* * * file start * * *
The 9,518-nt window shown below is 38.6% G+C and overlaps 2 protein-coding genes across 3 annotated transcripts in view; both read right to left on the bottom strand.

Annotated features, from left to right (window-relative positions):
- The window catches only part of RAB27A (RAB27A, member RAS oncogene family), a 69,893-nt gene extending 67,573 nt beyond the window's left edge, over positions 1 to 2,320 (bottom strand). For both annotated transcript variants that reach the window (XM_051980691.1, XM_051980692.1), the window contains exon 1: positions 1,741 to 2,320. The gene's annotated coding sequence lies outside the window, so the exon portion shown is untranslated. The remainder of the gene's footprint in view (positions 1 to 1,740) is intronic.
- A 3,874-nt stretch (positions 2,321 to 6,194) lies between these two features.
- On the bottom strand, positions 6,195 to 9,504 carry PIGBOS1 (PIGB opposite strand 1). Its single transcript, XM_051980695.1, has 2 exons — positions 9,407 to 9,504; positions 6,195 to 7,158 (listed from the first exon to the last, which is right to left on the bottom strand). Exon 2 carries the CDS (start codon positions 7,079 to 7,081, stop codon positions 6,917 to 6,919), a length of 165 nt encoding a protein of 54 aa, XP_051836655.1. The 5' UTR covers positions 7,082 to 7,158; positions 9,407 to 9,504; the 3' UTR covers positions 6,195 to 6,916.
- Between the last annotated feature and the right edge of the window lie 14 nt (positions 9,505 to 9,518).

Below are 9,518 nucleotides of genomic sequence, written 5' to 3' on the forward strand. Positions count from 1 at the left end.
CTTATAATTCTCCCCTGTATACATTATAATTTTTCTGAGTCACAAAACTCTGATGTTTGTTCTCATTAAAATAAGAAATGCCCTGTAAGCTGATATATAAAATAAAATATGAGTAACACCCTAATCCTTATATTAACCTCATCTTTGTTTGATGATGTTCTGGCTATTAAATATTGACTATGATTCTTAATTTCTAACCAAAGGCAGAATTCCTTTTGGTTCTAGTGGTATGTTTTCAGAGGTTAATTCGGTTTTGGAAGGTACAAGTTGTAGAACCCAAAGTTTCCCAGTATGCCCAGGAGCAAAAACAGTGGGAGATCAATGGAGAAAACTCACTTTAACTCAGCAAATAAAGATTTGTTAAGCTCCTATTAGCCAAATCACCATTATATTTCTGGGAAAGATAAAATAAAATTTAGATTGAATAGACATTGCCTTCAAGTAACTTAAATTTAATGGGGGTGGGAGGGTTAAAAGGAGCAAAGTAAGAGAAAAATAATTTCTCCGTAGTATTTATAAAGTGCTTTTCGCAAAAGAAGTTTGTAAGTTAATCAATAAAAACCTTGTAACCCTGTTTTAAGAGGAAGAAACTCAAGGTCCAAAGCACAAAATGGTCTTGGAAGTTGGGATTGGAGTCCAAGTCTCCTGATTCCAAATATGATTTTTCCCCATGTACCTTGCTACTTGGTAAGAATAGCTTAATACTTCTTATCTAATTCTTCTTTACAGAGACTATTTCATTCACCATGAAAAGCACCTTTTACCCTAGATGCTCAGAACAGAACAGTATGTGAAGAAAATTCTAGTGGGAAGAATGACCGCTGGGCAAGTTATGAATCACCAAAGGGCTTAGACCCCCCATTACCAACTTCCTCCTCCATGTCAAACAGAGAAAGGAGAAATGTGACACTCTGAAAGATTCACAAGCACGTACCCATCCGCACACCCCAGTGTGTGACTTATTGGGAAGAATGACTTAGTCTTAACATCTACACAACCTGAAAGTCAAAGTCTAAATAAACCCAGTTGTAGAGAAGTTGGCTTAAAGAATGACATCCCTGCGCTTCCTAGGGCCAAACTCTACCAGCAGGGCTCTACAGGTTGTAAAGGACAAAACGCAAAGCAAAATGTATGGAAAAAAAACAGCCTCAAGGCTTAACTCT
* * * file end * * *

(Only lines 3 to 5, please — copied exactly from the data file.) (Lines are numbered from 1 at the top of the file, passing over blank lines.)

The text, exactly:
- The window catches only part of RAB27A (RAB27A, member RAS oncogene family), a 69,893-nt gene extending 67,573 nt beyond the window's left edge, over positions 1 to 2,320 (bottom strand). For both annotated transcript variants that reach the window (XM_051980691.1, XM_051980692.1), the window contains exon 1: positions 1,741 to 2,320. The gene's annotated coding sequence lies outside the window, so the exon portion shown is untranslated. The remainder of the gene's footprint in view (positions 1 to 1,740) is intronic.
- A 3,874-nt stretch (positions 2,321 to 6,194) lies between these two features.
- On the bottom strand, positions 6,195 to 9,504 carry PIGBOS1 (PIGB opposite strand 1). Its single transcript, XM_051980695.1, has 2 exons — positions 9,407 to 9,504; positions 6,195 to 7,158 (listed from the first exon to the last, which is right to left on the bottom strand). Exon 2 carries the CDS (start codon positions 7,079 to 7,081, stop codon positions 6,917 to 6,919), a length of 165 nt encoding a protein of 54 aa, XP_051836655.1. The 5' UTR covers positions 7,082 to 7,158; positions 9,407 to 9,504; the 3' UTR covers positions 6,195 to 6,916.